Finland to subsidise purchases of new electric bikes with 400€ until 2021
The Finnish government is proposing a subsidy of 400 € for purchases of electric booster bikes. If the proposal passes it will come into effect on July 1st 2018. The final decision will be made soon and punters could buy discounted e-bikes already this spring, just in time for the prime cycling season.
According to the proposal it would be available to private persons, for purchases of new e-Bikes once every calendar year. The subsidy would be granted by the Finnish Transport Safety Agency Trafi. Citizens could apply for the kickback starting 1st of July, also in retrospect for bikes bought after 1st of April 2018.
The national target is to increase using walking and bicycling by 30 percent by the year 2030. This is a part of reducing emissions from traffic, by replacing short car drives by bicycle rides and walks. A total of 300,000 bikes are sold in the country annually, with 3,500 of them being e-Bikes in 2016. Estimated sales for 2018 is 7,000 units, but the government aims higher.
Norway and Sweden have similar schemes in place
Nordic neighbors have already done similar experiments. Last autumn Sweden gave a greenlight to a 25% subsidy for electric bicycles. Norway has had subsidy schemes in place even earlier. In Oslo the city council grants €500 for purchases. The state in general is making choosing to make significant investments to replace use of cars in the country:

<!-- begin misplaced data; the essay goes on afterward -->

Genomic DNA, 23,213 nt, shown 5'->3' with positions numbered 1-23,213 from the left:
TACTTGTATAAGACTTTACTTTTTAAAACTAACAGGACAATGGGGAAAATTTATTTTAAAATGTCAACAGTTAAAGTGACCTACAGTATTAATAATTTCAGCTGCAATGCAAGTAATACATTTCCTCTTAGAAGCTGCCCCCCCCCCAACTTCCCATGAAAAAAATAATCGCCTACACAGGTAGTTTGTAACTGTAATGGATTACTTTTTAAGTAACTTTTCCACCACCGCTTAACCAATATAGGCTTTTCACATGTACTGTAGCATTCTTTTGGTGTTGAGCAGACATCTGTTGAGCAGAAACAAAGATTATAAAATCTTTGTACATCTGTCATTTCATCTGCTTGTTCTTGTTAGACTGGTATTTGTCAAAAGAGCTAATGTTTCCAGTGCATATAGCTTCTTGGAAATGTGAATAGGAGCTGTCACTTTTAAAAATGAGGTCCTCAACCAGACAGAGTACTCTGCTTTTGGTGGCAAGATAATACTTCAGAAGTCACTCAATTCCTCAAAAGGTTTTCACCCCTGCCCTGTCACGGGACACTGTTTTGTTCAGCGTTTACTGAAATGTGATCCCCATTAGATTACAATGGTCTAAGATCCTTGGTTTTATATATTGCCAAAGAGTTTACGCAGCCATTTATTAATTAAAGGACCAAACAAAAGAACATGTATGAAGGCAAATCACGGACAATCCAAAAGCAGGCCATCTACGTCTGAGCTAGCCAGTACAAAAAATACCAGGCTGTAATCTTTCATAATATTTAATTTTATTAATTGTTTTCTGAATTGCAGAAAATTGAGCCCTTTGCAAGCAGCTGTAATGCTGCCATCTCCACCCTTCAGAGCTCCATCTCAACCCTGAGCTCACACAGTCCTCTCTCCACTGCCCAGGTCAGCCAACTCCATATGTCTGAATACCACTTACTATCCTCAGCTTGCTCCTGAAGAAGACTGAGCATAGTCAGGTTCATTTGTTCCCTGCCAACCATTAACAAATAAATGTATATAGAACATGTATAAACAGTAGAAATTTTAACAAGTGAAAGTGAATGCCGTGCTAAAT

Norway has set aside an impressive $1 billion nationwide for new bike-related infrastructure, including new bike paths and more electric bikes. Giving more people e-bikes would minimize the need for more expensive infra like "bike elevators," which carry riders uphill on their bikes.
- Oslo is giving residents $1,200 to buy electric bikes
The subsidy for purchasing Electric Bicycles in Finland is a part of a program that aims to increase walking and bicycling in the nation. The full details on the program will be made public on Friday the 23rd of March.
Image from Gunstein Lye in Norway